Rain Dogs by Baron R Birtcher
I suppose it’s a feature of my advancing age but I find myself wondering why people are so fascinated by crime and criminals. You can’t open a newspaper or turn on a television news channel without reports of some new crime. Why the curiosity? It’s hard to explain. Although the dates and times of the crimes differ, the essential facts are identical. Someone we don’t know has been raped, robbed or killed. It’s the same when we look for entertainment. No day goes by without a television program dealing with fictionalised crime. The cinema is overflowing with films showing us criminals at work. I suspect our interest is not that we want to learn about the phenomenon of crime. Rather we’re interested in peripheral or surprising features, e.g. that a ten-year-old could rob a bank with a toy handgun or that an armed gang could actually rob an armoured car in broad daylight — a phenomenon we tend to think only happens in Hollywood’s imagination. Or we see crime as a way of debating our view of morality or the politics of law enforcement, e.g. whether CEOs should be jailed when their corporations “lose” millions of dollars.
Taking this last question one step further, the public’s apparently insatiable appetite for all things criminal can also be used by government to shape opinion, say by showing that crime never pays or by emphasising that solving crimes often depends on the co-operation of members of the public passing on information or giving evidence as witnesses. Except, of course, the public stopped being naive many generations ago. There’s never been a great deal of public confidence in the police or the criminal justice agencies. Everyone knows the law is applied unequally depending on the nature of the crime and status of the alleged offender.
That’s presumably why I’ve noticed an increasing trend to use criminals as the protagonists in books and films. This assumes some degree of sophistication on the part of readers. Assuming they are not going to read or view the work as a how-to guide, the point of the creative work is to tell us something about why people commit crimes and, in some cases, to show them in a sympathetic light. In this, we’ve rather gone beyond the Victorian model of morality in potentially exculpating the parents who steal bread to feed their starving children. Now we see shades of amorality. There are good and bad criminals. Judging by films like Pain and Gain, there are even comedic murderers.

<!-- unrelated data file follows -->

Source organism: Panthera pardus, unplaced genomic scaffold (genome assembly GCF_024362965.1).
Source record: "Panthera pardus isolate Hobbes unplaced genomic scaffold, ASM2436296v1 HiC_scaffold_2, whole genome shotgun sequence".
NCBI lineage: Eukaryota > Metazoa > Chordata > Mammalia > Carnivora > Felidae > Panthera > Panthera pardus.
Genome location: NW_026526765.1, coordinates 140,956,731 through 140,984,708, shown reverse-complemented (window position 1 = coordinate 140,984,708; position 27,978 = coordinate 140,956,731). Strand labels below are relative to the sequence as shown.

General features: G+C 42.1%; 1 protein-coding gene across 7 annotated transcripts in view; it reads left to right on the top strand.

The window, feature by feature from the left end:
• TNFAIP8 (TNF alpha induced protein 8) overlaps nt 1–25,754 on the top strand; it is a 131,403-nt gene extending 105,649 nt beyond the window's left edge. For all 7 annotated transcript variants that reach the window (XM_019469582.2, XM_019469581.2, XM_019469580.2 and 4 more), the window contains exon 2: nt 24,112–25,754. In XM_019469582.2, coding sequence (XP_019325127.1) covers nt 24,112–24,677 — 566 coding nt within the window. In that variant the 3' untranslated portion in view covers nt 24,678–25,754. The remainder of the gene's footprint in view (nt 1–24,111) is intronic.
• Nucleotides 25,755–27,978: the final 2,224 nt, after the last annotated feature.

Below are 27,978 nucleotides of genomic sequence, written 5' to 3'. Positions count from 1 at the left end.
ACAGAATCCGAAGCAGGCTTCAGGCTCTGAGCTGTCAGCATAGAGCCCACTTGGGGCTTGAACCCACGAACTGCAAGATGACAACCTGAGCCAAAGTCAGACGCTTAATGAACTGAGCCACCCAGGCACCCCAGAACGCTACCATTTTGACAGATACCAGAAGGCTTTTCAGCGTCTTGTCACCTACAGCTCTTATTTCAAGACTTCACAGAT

All of which brings me to Rain Dogs by Baron R Birtcher (Permanent Press, 2013) which is set in 1976 as the Columbians are about to move their hard drugs operation closer to the American border. In the first instance, they do so through the local soft drug networks. Later, they will come in person. Our first-person “hero” is a grower and dealer specialising in high-grade marijuana. He has fields both in California and Mexico. His partner is a pilot. Since their retirement from the military after two tours of duty in Vietnam, they have made a very good living out of trade. They have never been overly ambitious. They grow enough to satisfy market demand. Their prices are fair. They have enjoyed a quiet life. All that is going to come to an abrupt end as Columbian agents move into their part of California to take over the fields while, on the other side of the border, things also begin to change for the worse.
So our hero is a “good” criminal and he’s about to encounter some very “bad” criminals. In a parallel story arc, a youngish US cop who works on the border is also being sucked ever deeper into a corrupt relationship with the major crime boss on the Mexican side. Thematically, this is the “good” cop who’s seduced to the dark side and then wrestles with his conscience and seeks redemption. As you can see the morality play is set in motion. In order to escape with his life, our hero will have to fight at some point. The problem, of course, is how he’s going to avoid the police on both sides of the border while extricating himself from the escalating mess. There’s also the practicality of funding his disappearance. He’s lost his fields to the Columbian agents and half his last harvest to American law enforcement. There’s a rainy day fund, of course, but this is rather more of a deluge than he was expecting. If he’s to retire, he’ll need a new identity and enough money to establish himself somewhere quiet. There will be a price to pay for salvation. It’s the same for the cop. Like the titular rain dogs of the title, he’s a stray. When the dogs are accidentally caught out in a storm, the rain washes away the scent of their trails and they cannot find their way home. So how much must he pay for someone to show him how to return (if that’s actually possible)?
Putting aside my concerns about whether we should be rooting for the drug dealer or corrupt cop to escape, Rain Dogs proves to be a taut and exciting read. Watching the wheels slowly come off everyone’s wagons is fascinating. North of the border sees real stupidity at work. South of the border, greed and a drug-fueled delusion of invincibility sow the seeds of destruction as everything is resolved with the mandatory exchange of bullets and explosions. Overall, you can’t ask for a more effective thriller than this despite its moral ambivalence.
A copy of this book was sent to me for review.